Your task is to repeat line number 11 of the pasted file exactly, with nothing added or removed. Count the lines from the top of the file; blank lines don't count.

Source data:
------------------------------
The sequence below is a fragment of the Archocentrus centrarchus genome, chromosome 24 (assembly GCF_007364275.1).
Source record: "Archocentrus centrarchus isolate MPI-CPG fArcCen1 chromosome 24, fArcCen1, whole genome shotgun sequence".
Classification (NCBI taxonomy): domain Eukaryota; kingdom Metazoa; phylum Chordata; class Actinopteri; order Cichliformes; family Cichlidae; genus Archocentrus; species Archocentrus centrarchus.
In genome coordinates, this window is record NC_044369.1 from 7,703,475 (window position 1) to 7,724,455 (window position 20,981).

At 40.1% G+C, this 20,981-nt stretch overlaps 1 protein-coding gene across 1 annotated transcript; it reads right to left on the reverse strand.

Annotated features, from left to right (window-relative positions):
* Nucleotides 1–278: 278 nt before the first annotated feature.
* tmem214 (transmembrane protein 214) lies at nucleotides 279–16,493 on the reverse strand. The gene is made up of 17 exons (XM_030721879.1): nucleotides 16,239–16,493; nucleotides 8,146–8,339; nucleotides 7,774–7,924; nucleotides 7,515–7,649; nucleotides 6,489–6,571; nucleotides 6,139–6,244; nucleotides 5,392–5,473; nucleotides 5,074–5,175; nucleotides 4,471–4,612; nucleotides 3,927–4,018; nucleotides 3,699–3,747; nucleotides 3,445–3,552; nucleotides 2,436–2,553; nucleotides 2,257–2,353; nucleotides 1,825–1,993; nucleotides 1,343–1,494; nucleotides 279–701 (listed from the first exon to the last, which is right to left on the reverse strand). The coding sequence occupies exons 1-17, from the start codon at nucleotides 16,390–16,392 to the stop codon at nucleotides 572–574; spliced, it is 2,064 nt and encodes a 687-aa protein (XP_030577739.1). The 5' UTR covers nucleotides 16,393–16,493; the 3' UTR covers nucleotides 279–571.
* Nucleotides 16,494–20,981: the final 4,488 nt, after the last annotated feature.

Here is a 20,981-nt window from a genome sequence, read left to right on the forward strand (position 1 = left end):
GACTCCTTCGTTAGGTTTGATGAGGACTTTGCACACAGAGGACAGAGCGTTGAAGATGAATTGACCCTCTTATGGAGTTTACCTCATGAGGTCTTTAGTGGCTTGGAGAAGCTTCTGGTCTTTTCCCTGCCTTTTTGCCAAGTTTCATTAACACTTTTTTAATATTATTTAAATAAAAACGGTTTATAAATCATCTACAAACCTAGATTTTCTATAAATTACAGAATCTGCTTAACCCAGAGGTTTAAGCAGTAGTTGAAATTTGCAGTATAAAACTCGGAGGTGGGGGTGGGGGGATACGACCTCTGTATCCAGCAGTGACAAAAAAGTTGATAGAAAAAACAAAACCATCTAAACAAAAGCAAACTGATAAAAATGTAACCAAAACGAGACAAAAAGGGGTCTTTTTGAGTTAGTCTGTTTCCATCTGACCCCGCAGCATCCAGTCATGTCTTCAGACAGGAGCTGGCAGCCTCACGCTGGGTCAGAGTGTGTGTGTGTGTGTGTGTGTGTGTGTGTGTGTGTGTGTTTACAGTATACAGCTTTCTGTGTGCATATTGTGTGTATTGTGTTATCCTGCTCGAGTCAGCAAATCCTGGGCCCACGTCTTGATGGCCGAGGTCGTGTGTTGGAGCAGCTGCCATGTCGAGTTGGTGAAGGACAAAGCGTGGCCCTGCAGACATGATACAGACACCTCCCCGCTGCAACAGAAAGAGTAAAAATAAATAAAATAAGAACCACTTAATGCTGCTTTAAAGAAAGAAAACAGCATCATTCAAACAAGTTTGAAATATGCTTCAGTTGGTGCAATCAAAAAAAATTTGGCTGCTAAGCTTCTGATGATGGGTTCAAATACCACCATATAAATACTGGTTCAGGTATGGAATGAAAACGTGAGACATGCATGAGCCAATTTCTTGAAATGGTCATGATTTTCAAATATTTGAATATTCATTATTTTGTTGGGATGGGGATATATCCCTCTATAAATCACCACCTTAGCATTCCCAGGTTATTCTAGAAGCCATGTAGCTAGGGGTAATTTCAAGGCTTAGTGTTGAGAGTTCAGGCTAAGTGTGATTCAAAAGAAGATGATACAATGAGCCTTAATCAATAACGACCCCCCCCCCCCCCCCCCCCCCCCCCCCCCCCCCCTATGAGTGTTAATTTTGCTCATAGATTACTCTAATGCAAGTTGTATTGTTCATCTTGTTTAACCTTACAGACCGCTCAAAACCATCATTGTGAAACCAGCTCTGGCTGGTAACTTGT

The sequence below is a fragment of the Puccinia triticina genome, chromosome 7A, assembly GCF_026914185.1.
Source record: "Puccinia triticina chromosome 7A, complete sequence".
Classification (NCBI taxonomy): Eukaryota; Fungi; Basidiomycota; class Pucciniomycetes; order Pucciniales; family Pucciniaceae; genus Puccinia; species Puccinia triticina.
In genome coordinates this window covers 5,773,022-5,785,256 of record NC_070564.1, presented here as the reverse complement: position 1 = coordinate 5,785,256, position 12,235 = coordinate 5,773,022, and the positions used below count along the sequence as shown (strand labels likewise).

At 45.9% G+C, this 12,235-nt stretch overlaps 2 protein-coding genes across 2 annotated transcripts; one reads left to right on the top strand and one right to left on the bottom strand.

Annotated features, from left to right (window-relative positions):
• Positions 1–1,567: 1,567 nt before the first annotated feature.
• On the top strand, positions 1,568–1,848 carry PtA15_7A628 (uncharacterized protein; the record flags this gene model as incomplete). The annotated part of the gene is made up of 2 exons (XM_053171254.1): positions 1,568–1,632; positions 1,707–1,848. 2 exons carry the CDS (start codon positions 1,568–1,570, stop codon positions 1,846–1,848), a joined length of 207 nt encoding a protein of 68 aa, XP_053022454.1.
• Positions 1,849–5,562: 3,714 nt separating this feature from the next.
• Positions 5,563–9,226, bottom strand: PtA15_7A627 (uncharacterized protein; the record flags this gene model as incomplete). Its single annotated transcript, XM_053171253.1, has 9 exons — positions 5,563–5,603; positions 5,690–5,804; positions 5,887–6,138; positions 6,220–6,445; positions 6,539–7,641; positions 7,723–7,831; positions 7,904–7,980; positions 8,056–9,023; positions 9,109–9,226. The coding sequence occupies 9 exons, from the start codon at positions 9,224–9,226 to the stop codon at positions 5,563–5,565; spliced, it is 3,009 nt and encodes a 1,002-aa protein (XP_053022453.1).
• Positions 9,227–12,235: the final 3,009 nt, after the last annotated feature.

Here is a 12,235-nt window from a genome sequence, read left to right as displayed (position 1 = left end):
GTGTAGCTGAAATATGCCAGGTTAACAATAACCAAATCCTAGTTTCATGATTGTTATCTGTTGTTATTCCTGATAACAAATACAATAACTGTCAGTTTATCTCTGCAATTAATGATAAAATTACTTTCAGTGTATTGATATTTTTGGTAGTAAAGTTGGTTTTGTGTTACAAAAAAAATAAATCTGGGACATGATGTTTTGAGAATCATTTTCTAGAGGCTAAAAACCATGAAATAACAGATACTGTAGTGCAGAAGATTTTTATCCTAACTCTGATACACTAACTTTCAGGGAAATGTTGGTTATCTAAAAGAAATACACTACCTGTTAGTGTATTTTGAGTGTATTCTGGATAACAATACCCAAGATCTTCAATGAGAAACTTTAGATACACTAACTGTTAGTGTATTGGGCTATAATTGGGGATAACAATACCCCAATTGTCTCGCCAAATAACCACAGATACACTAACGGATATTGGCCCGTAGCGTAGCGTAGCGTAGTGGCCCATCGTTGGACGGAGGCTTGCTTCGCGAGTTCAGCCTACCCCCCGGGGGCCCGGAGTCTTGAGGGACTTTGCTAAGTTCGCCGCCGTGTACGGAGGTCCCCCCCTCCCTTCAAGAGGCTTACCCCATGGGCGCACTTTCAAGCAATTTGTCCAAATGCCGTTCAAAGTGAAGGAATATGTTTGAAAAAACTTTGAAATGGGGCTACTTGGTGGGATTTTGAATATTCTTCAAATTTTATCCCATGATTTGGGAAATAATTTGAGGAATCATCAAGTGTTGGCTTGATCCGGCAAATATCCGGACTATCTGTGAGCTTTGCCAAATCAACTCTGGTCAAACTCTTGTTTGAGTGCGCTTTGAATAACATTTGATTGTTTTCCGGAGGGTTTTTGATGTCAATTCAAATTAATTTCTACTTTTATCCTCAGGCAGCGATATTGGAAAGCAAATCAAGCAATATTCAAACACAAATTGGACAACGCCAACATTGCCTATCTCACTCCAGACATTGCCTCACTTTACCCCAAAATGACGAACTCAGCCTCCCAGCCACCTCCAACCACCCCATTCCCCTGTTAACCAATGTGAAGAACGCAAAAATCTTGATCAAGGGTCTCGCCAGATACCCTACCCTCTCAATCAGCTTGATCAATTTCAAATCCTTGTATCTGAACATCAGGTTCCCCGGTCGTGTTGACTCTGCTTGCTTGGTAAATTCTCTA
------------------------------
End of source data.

GACTCCTTCGTTAGGTTTGATGAGGACTTTGCACACAGAGGACAGAGCGTTGAAGATGAATTGACCCTCTTATGGAGTTTACCTCATGAGGTCTTTAGTGGCTTGGAGAAGCTTCTGGTCTTTTCCCTGCCTTTTTGCCAAGTTTCATTAACACTTTTTTAATATTATTTAAATAAAAACGGTTTATAAATCATCTACAAACCTAGATTTTCTATAAATTACAGAATCTGCTTAACCCAGAGGTTTAAGCAGTAGTTGAAATTTGCAGTATAAAACTCGGAGGTGGGGGTGGGGGGATACGACCTCTGTATCCAGCAGTGACAAAAAAGTTGATAGAAAAAACAAAACCATCTAAACAAAAGCAAACTGATAAAAATGTAACCAAAACGAGACAAAAAGGGGTCTTTTTGAGTTAGTCTGTTTCCATCTGACCCCGCAGCATCCAGTCATGTCTTCAGACAGGAGCTGGCAGCCTCACGCTGGGTCAGAGTGTGTGTGTGTGTGTGTGTGTGTGTGTGTGTGTGTGTGTTTACAGTATACAGCTTTCTGTGTGCATATTGTGTGTATTGTGTTATCCTGCTCGAGTCAGCAAATCCTGGGCCCACGTCTTGATGGCCGAGGTCGTGTGTTGGAGCAGCTGCCATGTCGAGTTGGTGAAGGACAAAGCGTGGCCCTGCAGACATGATACAGACACCTCCCCGCTGCAACAGAAAGAGTAAAAATAAATAAAATAAGAACCACTTAATGCTGCTTTAAAGAAAGAAAACAGCATCATTCAAACAAGTTTGAAATATGCTTCAGTTGGTGCAATCAAAAAAAATTTGGCTGCTAAGCTTCTGATGATGGGTTCAAATACCACCATATAAATACTGGTTCAGGTATGGAATGAAAACGTGAGACATGCATGAGCCAATTTCTTGAAATGGTCATGATTTTCAAATATTTGAATATTCATTATTTTGTTGGGATGGGGATATATCCCTCTATAAATCACCACCTTAGCATTCCCAGGTTATTCTAGAAGCCATGTAGCTAGGGGTAATTTCAAGGCTTAGTGTTGAGAGTTCAGGCTAAGTGTGATTCAAAAGAAGATGATACAATGAGCCTTAATCAATAACGACCCCCCCCCCCCCCCCCCCCCCCCCCCCCCCCCCCTATGAGTGTTAATTTTGCTCATAGATTACTCTAATGCAAGTTGTATTGTTCATCTTGTTTAACCTTACAGACCGCTCAAAACCATCATTGTGAAACCAGCTCTGGCTGGTAACTTGT